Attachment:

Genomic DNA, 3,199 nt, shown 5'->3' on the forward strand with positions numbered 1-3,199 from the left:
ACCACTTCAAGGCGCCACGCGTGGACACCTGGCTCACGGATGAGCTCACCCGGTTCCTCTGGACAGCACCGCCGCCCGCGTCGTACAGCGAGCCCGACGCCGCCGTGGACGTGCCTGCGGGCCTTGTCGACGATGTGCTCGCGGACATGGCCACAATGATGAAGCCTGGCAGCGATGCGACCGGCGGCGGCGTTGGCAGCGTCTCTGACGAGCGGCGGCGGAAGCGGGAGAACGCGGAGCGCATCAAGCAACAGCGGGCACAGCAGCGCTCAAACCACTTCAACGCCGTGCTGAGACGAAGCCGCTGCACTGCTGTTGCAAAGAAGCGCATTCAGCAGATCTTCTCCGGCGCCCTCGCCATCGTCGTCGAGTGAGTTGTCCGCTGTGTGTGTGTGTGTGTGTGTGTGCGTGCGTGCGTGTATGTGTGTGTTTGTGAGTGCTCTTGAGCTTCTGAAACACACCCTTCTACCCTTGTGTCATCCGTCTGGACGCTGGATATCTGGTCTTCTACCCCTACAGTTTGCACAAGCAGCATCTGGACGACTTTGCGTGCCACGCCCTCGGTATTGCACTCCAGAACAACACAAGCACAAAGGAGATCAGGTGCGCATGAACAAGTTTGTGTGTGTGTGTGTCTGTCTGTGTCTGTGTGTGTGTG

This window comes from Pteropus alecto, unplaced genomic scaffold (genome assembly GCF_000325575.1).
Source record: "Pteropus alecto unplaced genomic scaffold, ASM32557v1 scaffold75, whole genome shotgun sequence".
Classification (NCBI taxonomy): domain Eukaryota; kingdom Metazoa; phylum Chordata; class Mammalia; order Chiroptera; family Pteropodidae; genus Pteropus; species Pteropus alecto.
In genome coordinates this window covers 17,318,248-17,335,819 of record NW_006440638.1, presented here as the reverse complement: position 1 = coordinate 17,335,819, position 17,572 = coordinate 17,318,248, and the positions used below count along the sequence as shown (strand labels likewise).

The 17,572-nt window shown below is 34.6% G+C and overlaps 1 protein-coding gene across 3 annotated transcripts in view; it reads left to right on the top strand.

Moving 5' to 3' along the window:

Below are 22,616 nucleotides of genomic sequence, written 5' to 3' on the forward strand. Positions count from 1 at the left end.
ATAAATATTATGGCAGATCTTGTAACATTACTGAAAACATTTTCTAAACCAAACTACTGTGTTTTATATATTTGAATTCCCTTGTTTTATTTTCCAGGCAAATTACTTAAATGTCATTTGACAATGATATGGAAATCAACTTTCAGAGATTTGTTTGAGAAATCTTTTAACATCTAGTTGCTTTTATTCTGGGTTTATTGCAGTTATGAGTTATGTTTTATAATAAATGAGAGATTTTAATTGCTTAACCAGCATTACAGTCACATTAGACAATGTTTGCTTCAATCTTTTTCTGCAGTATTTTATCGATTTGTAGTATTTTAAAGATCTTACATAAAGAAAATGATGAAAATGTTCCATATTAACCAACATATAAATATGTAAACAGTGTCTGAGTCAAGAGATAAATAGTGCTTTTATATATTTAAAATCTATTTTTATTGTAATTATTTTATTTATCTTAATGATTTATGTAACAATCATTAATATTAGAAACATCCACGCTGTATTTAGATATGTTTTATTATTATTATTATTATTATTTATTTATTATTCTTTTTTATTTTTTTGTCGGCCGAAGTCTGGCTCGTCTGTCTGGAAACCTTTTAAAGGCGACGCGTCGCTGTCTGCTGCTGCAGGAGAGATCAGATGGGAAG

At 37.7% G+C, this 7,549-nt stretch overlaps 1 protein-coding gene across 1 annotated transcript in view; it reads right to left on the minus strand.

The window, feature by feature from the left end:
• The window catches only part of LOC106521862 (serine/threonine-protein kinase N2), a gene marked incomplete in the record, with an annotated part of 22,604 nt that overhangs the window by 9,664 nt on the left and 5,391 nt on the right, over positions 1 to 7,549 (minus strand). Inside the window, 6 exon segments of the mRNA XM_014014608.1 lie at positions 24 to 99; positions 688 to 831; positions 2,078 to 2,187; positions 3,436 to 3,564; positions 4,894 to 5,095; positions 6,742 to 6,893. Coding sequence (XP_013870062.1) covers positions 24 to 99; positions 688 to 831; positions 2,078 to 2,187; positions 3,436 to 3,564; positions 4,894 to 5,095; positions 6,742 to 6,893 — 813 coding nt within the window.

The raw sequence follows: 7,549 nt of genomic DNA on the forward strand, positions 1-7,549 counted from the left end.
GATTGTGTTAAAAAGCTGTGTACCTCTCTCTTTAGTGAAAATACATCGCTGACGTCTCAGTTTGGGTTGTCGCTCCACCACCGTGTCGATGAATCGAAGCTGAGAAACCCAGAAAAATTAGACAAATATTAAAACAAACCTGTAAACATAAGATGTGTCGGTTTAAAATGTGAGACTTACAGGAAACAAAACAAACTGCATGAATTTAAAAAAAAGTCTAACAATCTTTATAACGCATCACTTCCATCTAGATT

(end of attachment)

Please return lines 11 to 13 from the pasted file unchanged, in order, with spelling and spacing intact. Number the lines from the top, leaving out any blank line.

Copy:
At 37.7% G+C, this 7,549-nt stretch overlaps 1 protein-coding gene across 1 annotated transcript in view; it reads right to left on the minus strand.

The window, feature by feature from the left end:
• The window catches only part of LOC106521862 (serine/threonine-protein kinase N2), a gene marked incomplete in the record, with an annotated part of 22,604 nt that overhangs the window by 9,664 nt on the left and 5,391 nt on the right, over positions 1 to 7,549 (minus strand). Inside the window, 6 exon segments of the mRNA XM_014014608.1 lie at positions 24 to 99; positions 688 to 831; positions 2,078 to 2,187; positions 3,436 to 3,564; positions 4,894 to 5,095; positions 6,742 to 6,893. Coding sequence (XP_013870062.1) covers positions 24 to 99; positions 688 to 831; positions 2,078 to 2,187; positions 3,436 to 3,564; positions 4,894 to 5,095; positions 6,742 to 6,893 — 813 coding nt within the window.